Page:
The second part of Trilogy is called Town Bloody Hall, after a film by D.A. Pennebaker, who made the documentary of Bob Dylan’s 196??? Tour, Don’t Look Back.

Pennebaker’s film, Town Bloody Hall, documents a conference held in New York Town Hall in 1971, and in which a quartet of radical feminists including Germaine Greer and Jill Johnston??? Presented their ideas at an explosive event chaired bullishly by novelist Norman Mailer.

and forms the second part of what will eventually become ‘Trilogy.’ The third part will culminate in a mass choir of women volunteers singing William Blake’s ‘Jerusalem’ as they liberate themselves of their clothes, 1960s style, and dance naked.

The original idea for ‘Town Bloody Hall’ was to re-enact the film in full, line by line, gesture by gesture, tic by nervy tic.

Green and her company had already learnt it off by heart before they changed their minds. Once an excerpt is screened during the performance, it’s clear that any live interpretation would have been upstaged at every turn by the sheer bombast of the film’s fly-on-the-wall charisma.

Instead, Green and her cast use Pennebaker’s film as a springboard to explore something deeply personal.

The third part of Trilogy culminated in a mass choir of female volunteers singing William Blake’s Jerusalem as they liberated themselves of their clothes, 1960s style, and danced naked.


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In 1984, four years before Beltane was revived in Edinburgh, the UK miner’s strike was at its height, and a very different form of English Civil War was taking place that threatened to bring the country – or the government – to its knees.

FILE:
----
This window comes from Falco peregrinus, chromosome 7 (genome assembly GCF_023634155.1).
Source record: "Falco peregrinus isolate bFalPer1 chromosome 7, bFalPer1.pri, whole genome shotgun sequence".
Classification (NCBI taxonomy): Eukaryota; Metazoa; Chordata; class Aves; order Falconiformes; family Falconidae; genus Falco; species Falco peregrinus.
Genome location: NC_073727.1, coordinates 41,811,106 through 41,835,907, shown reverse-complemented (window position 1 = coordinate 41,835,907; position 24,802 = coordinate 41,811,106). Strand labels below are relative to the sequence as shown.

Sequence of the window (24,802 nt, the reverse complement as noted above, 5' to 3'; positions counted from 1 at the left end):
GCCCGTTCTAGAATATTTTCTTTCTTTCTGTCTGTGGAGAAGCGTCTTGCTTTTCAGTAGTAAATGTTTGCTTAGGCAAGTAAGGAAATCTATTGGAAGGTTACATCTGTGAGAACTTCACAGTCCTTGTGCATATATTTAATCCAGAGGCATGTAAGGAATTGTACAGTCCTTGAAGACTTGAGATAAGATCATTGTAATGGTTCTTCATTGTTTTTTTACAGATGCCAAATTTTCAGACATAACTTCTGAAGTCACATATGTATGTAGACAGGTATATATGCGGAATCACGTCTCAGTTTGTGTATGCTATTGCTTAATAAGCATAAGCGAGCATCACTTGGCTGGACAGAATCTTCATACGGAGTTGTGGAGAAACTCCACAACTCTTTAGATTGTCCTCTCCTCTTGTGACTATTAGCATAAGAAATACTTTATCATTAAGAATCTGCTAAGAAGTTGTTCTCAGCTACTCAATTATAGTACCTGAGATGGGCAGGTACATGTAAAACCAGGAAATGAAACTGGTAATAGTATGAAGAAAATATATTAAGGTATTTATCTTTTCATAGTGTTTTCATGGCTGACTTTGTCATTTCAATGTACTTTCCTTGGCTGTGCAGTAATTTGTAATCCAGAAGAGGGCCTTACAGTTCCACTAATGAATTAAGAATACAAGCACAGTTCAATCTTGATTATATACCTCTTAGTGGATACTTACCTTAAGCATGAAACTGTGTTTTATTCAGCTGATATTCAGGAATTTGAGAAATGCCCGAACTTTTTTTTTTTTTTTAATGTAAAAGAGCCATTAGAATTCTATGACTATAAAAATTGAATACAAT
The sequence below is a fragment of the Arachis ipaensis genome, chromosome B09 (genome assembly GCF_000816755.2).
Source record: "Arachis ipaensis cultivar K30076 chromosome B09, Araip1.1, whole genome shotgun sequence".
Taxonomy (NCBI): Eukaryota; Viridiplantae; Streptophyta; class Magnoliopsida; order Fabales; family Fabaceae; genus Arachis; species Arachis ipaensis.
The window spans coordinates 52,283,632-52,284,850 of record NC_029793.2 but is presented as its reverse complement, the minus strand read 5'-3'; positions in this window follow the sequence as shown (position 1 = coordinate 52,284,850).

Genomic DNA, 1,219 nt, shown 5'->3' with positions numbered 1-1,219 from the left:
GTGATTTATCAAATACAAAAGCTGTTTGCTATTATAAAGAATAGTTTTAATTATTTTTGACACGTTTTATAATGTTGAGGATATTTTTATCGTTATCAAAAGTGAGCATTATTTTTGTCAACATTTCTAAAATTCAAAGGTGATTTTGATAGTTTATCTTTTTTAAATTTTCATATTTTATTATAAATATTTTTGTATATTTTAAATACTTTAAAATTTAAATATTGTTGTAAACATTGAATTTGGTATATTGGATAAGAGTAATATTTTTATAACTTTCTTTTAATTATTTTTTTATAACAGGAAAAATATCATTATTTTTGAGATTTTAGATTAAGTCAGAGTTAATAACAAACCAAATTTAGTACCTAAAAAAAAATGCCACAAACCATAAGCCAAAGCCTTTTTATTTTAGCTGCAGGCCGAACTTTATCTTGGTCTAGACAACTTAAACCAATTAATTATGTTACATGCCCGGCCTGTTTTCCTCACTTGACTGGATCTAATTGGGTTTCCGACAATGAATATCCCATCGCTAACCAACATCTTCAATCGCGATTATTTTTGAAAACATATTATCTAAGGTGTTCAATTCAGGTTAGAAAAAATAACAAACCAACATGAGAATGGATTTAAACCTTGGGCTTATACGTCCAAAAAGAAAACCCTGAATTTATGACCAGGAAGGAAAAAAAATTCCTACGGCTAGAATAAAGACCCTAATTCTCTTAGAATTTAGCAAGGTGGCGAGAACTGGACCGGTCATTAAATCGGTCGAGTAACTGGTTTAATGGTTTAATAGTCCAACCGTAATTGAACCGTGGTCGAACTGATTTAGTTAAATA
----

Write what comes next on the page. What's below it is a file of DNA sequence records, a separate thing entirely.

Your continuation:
The peak of this was what became known as the Battle of Orgreave, in which striking miners and the police force clashed in pitched battles the like of which had rarely been seen on mainland Britain in modern times.

When artist Jeremy Dellar recreated this using a vast number of volunteers, many of whom had taken place in the original battle, it was an acknowledgement of the Battle of Orgreave’s historical significance.

By recreating it and filming it in a similar manner to how historical re-enactment societies recreate conflicts from centuries ago rather than decades ago, and in spirit not unlike film-maker Peter Watkins’s documentary style verite dramatisation of Culloden, Dellar was both preserving the Battle of Orgreave and creating something which we can learn from afresh.

The Battle of Orgreave made me think about the Airfix toy soldiers I used to get when I was a kid, and which came in packets delineated by regiment, and which were in something called HO-OO or Ho-Oo scale.

So you could get packets of WW2 US Marines or WW1 British Infantry who you could pitch up against the WW2 Afrika Korps or the WW2 Japanese Infantry.

There was even the French Foreign Legion and Arabs, or the American Civil War Confederate and Union armies.

And if you bought Airfix accessories, you could recreate the likes of El Alamein and Dunkirk in your living room.

I don’t think they got as far as Korea or Vietnam or the Falklands or Iraq, although the Chapman Brothers went some way to counteracting that with their tellingly titled piece that used toy soldiers as raw material, Hell.

But this made me think that someone should get in touch with Airfix and they could put out a Battle of Orgreave kit, which had striking miners in donkey jackets and policemen with detachable helmets and maybe a little Arthur Scargill in his baseball cap, keeping the faith right up to when Margaret Thatcher crushed the miners and declared the death of Society as we knew it.